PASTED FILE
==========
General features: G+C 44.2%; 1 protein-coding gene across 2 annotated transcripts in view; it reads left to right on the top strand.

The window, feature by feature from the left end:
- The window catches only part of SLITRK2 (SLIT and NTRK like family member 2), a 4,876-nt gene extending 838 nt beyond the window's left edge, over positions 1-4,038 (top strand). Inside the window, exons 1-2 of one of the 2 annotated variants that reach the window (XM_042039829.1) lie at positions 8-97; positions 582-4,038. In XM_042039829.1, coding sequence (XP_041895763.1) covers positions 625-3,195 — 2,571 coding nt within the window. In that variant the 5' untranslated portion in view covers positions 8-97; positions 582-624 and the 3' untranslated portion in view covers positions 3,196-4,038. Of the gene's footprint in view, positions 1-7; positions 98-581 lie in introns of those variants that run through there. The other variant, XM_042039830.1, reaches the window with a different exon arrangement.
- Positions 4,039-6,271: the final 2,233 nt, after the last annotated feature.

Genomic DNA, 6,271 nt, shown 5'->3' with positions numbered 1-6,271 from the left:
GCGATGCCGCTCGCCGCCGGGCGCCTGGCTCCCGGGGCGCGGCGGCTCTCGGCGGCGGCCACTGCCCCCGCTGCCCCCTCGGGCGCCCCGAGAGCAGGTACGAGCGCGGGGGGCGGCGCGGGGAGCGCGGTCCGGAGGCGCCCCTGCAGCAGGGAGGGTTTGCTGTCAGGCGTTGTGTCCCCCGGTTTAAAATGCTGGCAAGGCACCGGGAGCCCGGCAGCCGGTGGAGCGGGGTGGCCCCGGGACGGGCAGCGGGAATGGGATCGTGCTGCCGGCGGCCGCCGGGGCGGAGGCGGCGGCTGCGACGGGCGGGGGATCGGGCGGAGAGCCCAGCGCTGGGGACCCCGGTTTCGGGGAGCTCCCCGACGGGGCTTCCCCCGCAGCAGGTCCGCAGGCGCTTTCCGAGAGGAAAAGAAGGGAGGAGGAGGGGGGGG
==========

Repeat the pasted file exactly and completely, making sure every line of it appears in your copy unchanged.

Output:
General features: G+C 44.2%; 1 protein-coding gene across 2 annotated transcripts in view; it reads left to right on the top strand.

The window, feature by feature from the left end:
- The window catches only part of SLITRK2 (SLIT and NTRK like family member 2), a 4,876-nt gene extending 838 nt beyond the window's left edge, over positions 1-4,038 (top strand). Inside the window, exons 1-2 of one of the 2 annotated variants that reach the window (XM_042039829.1) lie at positions 8-97; positions 582-4,038. In XM_042039829.1, coding sequence (XP_041895763.1) covers positions 625-3,195 — 2,571 coding nt within the window. In that variant the 5' untranslated portion in view covers positions 8-97; positions 582-624 and the 3' untranslated portion in view covers positions 3,196-4,038. Of the gene's footprint in view, positions 1-7; positions 98-581 lie in introns of those variants that run through there. The other variant, XM_042039830.1, reaches the window with a different exon arrangement.
- Positions 4,039-6,271: the final 2,233 nt, after the last annotated feature.

Genomic DNA, 6,271 nt, shown 5'->3' with positions numbered 1-6,271 from the left:
GCGATGCCGCTCGCCGCCGGGCGCCTGGCTCCCGGGGCGCGGCGGCTCTCGGCGGCGGCCACTGCCCCCGCTGCCCCCTCGGGCGCCCCGAGAGCAGGTACGAGCGCGGGGGGCGGCGCGGGGAGCGCGGTCCGGAGGCGCCCCTGCAGCAGGGAGGGTTTGCTGTCAGGCGTTGTGTCCCCCGGTTTAAAATGCTGGCAAGGCACCGGGAGCCCGGCAGCCGGTGGAGCGGGGTGGCCCCGGGACGGGCAGCGGGAATGGGATCGTGCTGCCGGCGGCCGCCGGGGCGGAGGCGGCGGCTGCGACGGGCGGGGGATCGGGCGGAGAGCCCAGCGCTGGGGACCCCGGTTTCGGGGAGCTCCCCGACGGGGCTTCCCCCGCAGCAGGTCCGCAGGCGCTTTCCGAGAGGAAAAGAAGGGAGGAGGAGGGGGGGG